As part of our transition to Maryland University of Integrative Health (MUIH), we’ve created a new logo, which we’re showing here for the first time. In this interview, John C. Wilson, director of publications, talks about how he created our new visual identity.
How did you approach the creation of the logo?
From the start, I knew that I wanted to portray our exciting vision for the future while paying tribute to our rich past. To that end, I explored many different typefaces and did research into other contemporary logo designs. I also knew I wanted to keep purple as the school color for continuity and tradition. However, I have chosen to slightly adjust the color to make it just a bit lighter and brighter to convey the excitement and energy of a new day for the school.
The circle is a key element of the new logo. What message do you want it to convey?
The circle represents a number of things. It stands for wholeness and oneness, and it represents our planet and the cycles of nature. Also the concept of “walking the circle” is a central practice of SOPHIA, one of our institution’s signature programs. The circle also speaks to movement and process, which reminds us that wellness is a journey, not a destination.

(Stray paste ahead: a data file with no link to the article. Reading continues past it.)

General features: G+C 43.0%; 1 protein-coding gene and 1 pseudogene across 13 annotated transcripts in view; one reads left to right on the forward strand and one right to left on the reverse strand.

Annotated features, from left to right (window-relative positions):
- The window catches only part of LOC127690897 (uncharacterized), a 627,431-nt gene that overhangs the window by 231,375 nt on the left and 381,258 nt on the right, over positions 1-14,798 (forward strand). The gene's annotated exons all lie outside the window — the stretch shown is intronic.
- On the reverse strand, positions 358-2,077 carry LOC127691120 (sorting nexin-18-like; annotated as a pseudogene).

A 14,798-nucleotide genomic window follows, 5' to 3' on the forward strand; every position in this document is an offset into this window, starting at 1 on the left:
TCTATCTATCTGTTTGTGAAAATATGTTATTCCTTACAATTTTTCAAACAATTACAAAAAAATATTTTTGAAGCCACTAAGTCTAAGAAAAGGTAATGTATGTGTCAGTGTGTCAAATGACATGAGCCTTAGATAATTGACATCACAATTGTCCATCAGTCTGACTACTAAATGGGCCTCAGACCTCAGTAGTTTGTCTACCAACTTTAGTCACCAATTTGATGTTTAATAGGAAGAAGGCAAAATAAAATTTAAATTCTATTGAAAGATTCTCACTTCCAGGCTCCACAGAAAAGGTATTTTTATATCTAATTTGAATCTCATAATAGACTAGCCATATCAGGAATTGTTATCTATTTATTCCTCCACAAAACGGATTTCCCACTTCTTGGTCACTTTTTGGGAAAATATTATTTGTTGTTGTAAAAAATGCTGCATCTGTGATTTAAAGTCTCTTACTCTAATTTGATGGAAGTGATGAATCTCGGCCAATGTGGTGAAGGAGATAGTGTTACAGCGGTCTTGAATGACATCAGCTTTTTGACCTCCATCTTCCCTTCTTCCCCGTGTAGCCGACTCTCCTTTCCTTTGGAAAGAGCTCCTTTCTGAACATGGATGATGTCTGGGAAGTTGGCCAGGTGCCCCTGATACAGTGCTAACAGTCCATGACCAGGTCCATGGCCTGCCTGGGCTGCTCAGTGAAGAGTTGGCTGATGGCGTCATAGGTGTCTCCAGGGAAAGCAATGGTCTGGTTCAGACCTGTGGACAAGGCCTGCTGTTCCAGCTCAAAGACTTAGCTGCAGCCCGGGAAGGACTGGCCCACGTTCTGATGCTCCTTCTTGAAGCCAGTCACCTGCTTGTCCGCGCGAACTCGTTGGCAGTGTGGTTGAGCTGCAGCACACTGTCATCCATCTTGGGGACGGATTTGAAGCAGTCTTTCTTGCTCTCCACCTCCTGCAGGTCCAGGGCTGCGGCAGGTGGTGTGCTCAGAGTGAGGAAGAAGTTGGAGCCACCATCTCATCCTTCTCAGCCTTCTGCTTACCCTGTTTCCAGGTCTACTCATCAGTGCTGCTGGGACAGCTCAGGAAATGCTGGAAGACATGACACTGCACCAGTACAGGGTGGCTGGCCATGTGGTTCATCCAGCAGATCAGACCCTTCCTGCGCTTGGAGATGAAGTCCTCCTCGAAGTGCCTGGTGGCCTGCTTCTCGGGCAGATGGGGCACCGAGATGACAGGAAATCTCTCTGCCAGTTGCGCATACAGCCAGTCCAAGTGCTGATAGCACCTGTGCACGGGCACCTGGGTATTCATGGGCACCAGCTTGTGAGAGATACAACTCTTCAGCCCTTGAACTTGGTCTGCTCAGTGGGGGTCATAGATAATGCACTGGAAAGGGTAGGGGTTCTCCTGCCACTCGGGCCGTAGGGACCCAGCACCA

You’ll also notice that in the logo, some of the words are inside the circle and some are outside the circle, which to my mind speaks to the integration of different healing modalities—of Eastern and Western traditions, and of traditional medicine and modern science. We bridge many worlds here and I wanted to reflect that in our visual identity, as well.
Can you tell us about the significance of the typeface?
I chose a sans serif typeface, which is characterized by clean lines and a modern appearance. Tahoma is the particular typeface I selected out of the many hundreds of styles because I feel it conveys the energy and vitality of this big change. Many san serif typefaces seem very plain and I wanted one that had some personality and distinction. In contrast, the word “of” is in an italic serif typeface called Minion, to not only add a distinctive flourish, but to also reflect movement. Minion will also be used as a complementary typeface in our publications.
As part of the transition, we'll be developing a style guide for the appropriate use of the new visual identity for the university.